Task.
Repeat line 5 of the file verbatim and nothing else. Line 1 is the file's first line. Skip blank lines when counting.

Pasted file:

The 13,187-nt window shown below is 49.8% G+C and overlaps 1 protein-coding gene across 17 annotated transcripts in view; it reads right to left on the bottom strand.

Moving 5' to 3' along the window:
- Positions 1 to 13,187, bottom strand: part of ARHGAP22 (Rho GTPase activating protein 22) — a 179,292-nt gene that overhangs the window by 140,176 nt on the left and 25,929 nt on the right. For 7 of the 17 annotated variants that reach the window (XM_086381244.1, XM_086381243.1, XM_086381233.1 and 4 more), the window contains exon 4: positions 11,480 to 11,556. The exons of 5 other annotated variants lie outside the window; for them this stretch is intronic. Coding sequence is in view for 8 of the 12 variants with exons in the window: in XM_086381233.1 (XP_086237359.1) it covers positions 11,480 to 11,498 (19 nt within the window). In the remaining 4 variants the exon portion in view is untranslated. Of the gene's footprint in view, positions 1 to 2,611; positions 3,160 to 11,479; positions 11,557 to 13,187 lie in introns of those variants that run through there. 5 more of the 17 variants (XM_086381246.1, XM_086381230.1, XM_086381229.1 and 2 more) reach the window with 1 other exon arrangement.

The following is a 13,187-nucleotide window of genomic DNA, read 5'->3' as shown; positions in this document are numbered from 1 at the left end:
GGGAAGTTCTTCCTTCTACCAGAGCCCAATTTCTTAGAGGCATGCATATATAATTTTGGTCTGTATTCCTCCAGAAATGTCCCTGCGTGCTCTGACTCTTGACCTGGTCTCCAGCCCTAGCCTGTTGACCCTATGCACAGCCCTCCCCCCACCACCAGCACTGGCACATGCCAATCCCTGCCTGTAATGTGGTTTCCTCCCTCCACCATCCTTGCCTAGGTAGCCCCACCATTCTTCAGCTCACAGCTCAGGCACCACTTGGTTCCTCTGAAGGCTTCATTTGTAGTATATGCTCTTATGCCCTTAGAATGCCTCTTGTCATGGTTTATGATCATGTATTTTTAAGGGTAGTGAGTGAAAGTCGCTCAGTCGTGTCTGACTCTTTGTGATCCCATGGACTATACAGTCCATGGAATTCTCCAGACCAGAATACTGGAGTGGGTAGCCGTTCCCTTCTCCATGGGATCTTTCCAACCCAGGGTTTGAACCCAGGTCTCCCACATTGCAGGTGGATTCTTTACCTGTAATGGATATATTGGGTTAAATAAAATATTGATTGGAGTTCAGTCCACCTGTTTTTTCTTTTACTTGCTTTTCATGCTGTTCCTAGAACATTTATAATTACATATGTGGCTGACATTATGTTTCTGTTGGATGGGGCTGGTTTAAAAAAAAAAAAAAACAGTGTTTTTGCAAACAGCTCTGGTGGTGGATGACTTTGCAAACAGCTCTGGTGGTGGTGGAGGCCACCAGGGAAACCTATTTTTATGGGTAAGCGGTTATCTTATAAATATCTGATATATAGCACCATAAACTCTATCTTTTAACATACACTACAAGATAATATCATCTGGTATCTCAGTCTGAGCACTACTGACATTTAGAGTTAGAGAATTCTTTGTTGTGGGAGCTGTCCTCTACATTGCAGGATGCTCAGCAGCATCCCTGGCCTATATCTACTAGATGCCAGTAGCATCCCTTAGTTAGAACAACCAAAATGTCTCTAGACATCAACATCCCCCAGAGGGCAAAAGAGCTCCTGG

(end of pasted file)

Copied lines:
GGGAAGTTCTTCCTTCTACCAGAGCCCAATTTCTTAGAGGCATGCATATATAATTTTGGTCTGTATTCCTCCAGAAATGTCCCTGCGTGCTCTGACTCTTGACCTGGTCTCCAGCCCTAGCCTGTTGACCCTATGCACAGCCCTCCCCCCACCACCAGCACTGGCACATGCCAATCCCTGCCTGTAATGTGGTTTCCTCCCTCCACCATCCTTGCCTAGGTAGCCCCACCATTCTTCAGCTCACAGCTCAGGCACCACTTGGTTCCTCTGAAGGCTTCATTTGTAGTATATGCTCTTATGCCCTTAGAATGCCTCTTGTCATGGTTTATGATCATGTATTTTTAAGGGTAGTGAGTGAAAGTCGCTCAGTCGTGTCTGACTCTTTGTGATCCCATGGACTATACAGTCCATGGAATTCTCCAGACCAGAATACTGGAGTGGGTAGCCGTTCCCTTCTCCATGGGATCTTTCCAACCCAGGGTTTGAACCCAGGTCTCCCACATTGCAGGTGGATTCTTTACCTGTAATGGATATATTGGGTTAAATAAAATATTGATTGGAGTTCAGTCCACCTGTTTTTTCTTTTACTTGCTTTTCATGCTGTTCCTAGAACATTTATAATTACATATGTGGCTGACATTATGTTTCTGTTGGATGGGGCTGGTTTAAAAAAAAAAAAAAACAGTGTTTTTGCAAACAGCTCTGGTGGTGGATGACTTTGCAAACAGCTCTGGTGGTGGTGGAGGCCACCAGGGAAACCTATTTTTATGGGTAAGCGGTTATCTTATAAATATCTGATATATAGCACCATAAACTCTATCTTTTAACATACACTACAAGATAATATCATCTGGTATCTCAGTCTGAGCACTACTGACATTTAGAGTTAGAGAATTCTTTGTTGTGGGAGCTGTCCTCTACATTGCAGGATGCTCAGCAGCATCCCTGGCCTATATCTACTAGATGCCAGTAGCATCCCTTAGTTAGAACAACCAAAATGTCTCTAGACATCAACATCCCCCAGAGGGCAAAAGAGCTCCTGG